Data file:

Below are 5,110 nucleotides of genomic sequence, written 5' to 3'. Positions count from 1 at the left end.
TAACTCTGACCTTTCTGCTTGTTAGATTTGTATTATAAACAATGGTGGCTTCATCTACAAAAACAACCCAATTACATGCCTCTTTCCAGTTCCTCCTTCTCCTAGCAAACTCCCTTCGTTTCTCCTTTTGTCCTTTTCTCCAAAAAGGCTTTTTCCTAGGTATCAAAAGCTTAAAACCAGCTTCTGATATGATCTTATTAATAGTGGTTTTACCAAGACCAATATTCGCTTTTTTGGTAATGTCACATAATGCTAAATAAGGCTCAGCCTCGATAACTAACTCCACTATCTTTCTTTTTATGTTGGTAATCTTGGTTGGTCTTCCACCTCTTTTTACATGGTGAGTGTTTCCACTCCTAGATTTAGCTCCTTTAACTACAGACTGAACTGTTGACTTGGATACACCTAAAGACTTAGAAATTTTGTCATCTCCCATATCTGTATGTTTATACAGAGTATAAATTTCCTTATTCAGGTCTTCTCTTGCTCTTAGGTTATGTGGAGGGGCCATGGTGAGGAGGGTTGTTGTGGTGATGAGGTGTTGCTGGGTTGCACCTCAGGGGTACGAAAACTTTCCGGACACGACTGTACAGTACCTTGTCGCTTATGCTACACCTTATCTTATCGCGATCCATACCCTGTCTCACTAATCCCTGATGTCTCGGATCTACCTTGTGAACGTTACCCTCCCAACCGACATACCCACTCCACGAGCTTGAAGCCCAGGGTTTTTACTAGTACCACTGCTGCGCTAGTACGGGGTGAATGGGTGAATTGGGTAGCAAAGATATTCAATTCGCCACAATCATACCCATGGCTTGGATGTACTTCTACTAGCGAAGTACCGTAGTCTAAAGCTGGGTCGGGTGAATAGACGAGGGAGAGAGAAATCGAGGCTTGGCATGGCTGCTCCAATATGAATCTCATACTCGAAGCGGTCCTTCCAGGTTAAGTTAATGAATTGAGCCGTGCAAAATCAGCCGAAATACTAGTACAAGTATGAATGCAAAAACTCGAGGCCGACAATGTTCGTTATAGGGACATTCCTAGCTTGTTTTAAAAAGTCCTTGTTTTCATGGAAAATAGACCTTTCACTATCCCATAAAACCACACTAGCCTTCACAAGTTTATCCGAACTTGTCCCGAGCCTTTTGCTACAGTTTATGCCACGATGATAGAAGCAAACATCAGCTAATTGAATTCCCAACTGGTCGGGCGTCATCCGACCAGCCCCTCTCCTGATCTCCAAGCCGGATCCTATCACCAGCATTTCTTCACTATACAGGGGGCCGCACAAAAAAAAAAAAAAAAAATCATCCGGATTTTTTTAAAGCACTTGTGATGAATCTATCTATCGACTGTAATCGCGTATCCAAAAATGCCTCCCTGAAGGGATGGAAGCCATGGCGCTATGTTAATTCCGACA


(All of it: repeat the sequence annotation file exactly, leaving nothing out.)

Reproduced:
Below are 5,110 nucleotides of genomic sequence, written 5' to 3'. Positions count from 1 at the left end.
TAACTCTGACCTTTCTGCTTGTTAGATTTGTATTATAAACAATGGTGGCTTCATCTACAAAAACAACCCAATTACATGCCTCTTTCCAGTTCCTCCTTCTCCTAGCAAACTCCCTTCGTTTCTCCTTTTGTCCTTTTCTCCAAAAAGGCTTTTTCCTAGGTATCAAAAGCTTAAAACCAGCTTCTGATATGATCTTATTAATAGTGGTTTTACCAAGACCAATATTCGCTTTTTTGGTAATGTCACATAATGCTAAATAAGGCTCAGCCTCGATAACTAACTCCACTATCTTTCTTTTTATGTTGGTAATCTTGGTTGGTCTTCCACCTCTTTTTACATGGTGAGTGTTTCCACTCCTAGATTTAGCTCCTTTAACTACAGACTGAACTGTTGACTTGGATACACCTAAAGACTTAGAAATTTTGTCATCTCCCATATCTGTATGTTTATACAGAGTATAAATTTCCTTATTCAGGTCTTCTCTTGCTCTTAGGTTATGTGGAGGGGCCATGGTGAGGAGGGTTGTTGTGGTGATGAGGTGTTGCTGGGTTGCACCTCAGGGGTACGAAAACTTTCCGGACACGACTGTACAGTACCTTGTCGCTTATGCTACACCTTATCTTATCGCGATCCATACCCTGTCTCACTAATCCCTGATGTCTCGGATCTACCTTGTGAACGTTACCCTCCCAACCGACATACCCACTCCACGAGCTTGAAGCCCAGGGTTTTTACTAGTACCACTGCTGCGCTAGTACGGGGTGAATGGGTGAATTGGGTAGCAAAGATATTCAATTCGCCACAATCATACCCATGGCTTGGATGTACTTCTACTAGCGAAGTACCGTAGTCTAAAGCTGGGTCGGGTGAATAGACGAGGGAGAGAGAAATCGAGGCTTGGCATGGCTGCTCCAATATGAATCTCATACTCGAAGCGGTCCTTCCAGGTTAAGTTAATGAATTGAGCCGTGCAAAATCAGCCGAAATACTAGTACAAGTATGAATGCAAAAACTCGAGGCCGACAATGTTCGTTATAGGGACATTCCTAGCTTGTTTTAAAAAGTCCTTGTTTTCATGGAAAATAGACCTTTCACTATCCCATAAAACCACACTAGCCTTCACAAGTTTATCCGAACTTGTCCCGAGCCTTTTGCTACAGTTTATGCCACGATGATAGAAGCAAACATCAGCTAATTGAATTCCCAACTGGTCGGGCGTCATCCGACCAGCCCCTCTCCTGATCTCCAAGCCGGATCCTATCACCAGCATTTCTTCACTATACAGGGGGCCGCACAAAAAAAAAAAAAAAAAATCATCCGGATTTTTTTAAAGCACTTGTGATGAATCTATCTATCGACTGTAATCGCGTATCCAAAAATGCCTCCCTGAAGGGATGGAAGCCATGGCGCTATGTTAATTCCGACA